But when you break the data down by pet type – cats, dogs or both – a stunning divide emerges: Dog owners are about twice as likely as cat owners to say they’re very happy, with people owning both falling somewhere in between.
A World War Two codebreaking machine has been reconstructed after a seven-year project so it can run in public for the first time.
The Heath Robinson has been restored at The National Museum of Computing in Milton Keynes by a team of six.
The machine was an early attempt to automate code-cracking and, due to its complexity, was named after the illustrator W Heath Robinson.
Phil Hayes, of the museum, said the work was “quite an achievement”.
He said it completed using a hand-drawn circuit diagram along with replica circuits based on 1940s technology.
(16) OLD HABITS
DIE HARD. CNN wondered why “Why
2.7 million Americans still get Netflix DVDs in the mail”. They came
up with six reasons. In the process, they made Cat Eldridge’s day: “Years ago I had an argument with a
techie who insisted that new technologies always drive out old technologies. I
said that’s simply not true. And here’s proof of that.” Cat and Bruce Sterling
Early Friday morning, Japan’s Hayabusa2 spacecraft detonated an explosive device over a small asteroid. The goal was to create a fresh crater that will later be studied by the spacecraft.
Researchers watched from mission control in Sagamihara, Japan, and clapped politely as Hayabusa2 released an experiment known as the Small Carry-on Impactor. The device consisted of a copper disk packed with HMX high-explosive. Once the mothership had safely moved out of the line of fire, the impactor apparently detonated, firing the disk into the side of the asteroid. A camera released by Hayabusa2 appeared to catch the moment of impact, which sent a stream of ejecta into space.
…”These particular asteroids are the precursors to what Earth was made from,” Connolly says. Ryugu is rich in carbon, and minerals on its surface contain water and so-called prebiotic compounds that could have started life on this planet.
“Ryugu is a time capsule,” says Connolly.
This is not Hayabusa2’s first attack. In February, the spacecraft physically touched down on Ryugu and fired a small pellet into its surface. The dust kicked up by that opening shot was collected and eventually will provide researchers with detailed information about the asteroid’s makeup.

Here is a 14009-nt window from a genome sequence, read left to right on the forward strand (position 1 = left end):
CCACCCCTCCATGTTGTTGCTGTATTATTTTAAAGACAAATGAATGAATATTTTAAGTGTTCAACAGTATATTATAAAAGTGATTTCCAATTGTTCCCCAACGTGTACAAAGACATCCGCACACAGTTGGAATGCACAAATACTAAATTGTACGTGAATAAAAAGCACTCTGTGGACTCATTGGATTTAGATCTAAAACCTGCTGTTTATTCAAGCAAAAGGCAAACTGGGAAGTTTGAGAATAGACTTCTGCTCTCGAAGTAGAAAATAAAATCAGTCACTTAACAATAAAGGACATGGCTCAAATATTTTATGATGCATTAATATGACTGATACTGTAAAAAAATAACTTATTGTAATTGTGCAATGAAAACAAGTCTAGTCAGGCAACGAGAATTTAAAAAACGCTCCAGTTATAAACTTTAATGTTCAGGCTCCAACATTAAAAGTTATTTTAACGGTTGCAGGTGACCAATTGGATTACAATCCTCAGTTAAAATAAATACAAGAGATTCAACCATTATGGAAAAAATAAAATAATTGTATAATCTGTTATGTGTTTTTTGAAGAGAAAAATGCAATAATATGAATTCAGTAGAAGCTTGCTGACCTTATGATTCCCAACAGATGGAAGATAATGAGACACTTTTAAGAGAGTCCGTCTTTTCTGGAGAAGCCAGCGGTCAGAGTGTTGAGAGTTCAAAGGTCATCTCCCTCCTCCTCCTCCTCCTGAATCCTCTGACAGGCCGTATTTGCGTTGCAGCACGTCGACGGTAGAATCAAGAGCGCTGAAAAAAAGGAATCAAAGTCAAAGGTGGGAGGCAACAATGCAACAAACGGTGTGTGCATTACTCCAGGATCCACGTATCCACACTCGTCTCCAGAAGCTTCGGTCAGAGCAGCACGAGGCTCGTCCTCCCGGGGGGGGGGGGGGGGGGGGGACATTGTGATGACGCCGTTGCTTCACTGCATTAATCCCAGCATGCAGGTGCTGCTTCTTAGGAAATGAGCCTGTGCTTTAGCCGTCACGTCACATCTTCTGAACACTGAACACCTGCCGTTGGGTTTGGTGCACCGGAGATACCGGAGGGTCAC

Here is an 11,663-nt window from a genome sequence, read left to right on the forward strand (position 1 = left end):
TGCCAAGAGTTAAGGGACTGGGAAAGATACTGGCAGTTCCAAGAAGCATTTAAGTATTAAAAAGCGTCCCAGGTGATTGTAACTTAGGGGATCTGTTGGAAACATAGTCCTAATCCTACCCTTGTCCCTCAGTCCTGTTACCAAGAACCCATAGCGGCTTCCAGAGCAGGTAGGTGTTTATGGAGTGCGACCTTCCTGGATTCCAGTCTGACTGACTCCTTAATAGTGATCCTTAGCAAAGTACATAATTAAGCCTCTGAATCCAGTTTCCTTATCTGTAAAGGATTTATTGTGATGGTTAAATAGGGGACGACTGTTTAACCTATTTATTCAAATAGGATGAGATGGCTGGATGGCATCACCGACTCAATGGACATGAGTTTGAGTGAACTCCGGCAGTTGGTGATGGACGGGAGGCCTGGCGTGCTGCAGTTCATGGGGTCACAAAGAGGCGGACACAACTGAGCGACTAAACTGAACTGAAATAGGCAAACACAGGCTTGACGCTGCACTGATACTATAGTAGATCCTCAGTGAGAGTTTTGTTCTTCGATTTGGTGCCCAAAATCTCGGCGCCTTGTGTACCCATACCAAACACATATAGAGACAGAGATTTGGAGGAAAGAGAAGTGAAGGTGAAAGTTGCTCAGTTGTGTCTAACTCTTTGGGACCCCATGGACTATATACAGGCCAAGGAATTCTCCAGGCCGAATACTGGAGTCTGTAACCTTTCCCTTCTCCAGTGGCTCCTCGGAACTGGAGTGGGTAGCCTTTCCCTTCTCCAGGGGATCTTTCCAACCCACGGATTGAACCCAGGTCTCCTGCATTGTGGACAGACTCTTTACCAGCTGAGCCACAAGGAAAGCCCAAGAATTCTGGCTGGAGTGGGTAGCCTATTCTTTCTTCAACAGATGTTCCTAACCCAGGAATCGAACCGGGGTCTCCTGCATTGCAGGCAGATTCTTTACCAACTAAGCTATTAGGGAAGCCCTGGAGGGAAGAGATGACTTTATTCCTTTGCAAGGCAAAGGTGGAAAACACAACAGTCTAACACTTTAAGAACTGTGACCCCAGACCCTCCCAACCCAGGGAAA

But to really understand Ryugu, researchers also want to know what’s down there, and that’s why they created Friday’s crater. In a few weeks, after the dust has settled, the little spacecraft will survey the blast site to see what lies beneath. It may even land a second time to collect subsurface samples.
Press kits prepared by the public relations staff at the major contractors for the Apollo 11 mission provided valuable additional information not found in NASA issued news releases. Reporters and editors from media outlets including television and newspapers had access to such documents from dozens of manufacturers while working on stories about the first lunar landing.
First conceived and pitched to Kickstarter backers in
2013, Temporal Anomaly is an ambitious fan project set in the Star
Trek universe, a nearly hour-long fan film created by Power543 Fan Films.
(20) DISCOVERY. The Popcast analyzes The Borg Paradox.
If you thought the last Paradox was good, you’re going to love this one. The Borg are here and Resistance is Futile!
(21) VIDEO OF THE DAY. Stephen Cunnane, in “Gary the
Gargoyle: Short and Breakdown” on Vimeo,
offers a short fiilm about a gargoyle and an analysis of how the creatures in
the film were designed.
JJ, Chip Hitchcock, Cat Eldridge, Cora Buhlert, Conrarius, John King Tarpinian,
Bill, rcade, Martin Morse Wooster, Dann, Mike Kennedy, Carl Slaughter, and
Andrew Porter. Title credit goes to File 770 contributing editor of the day Kip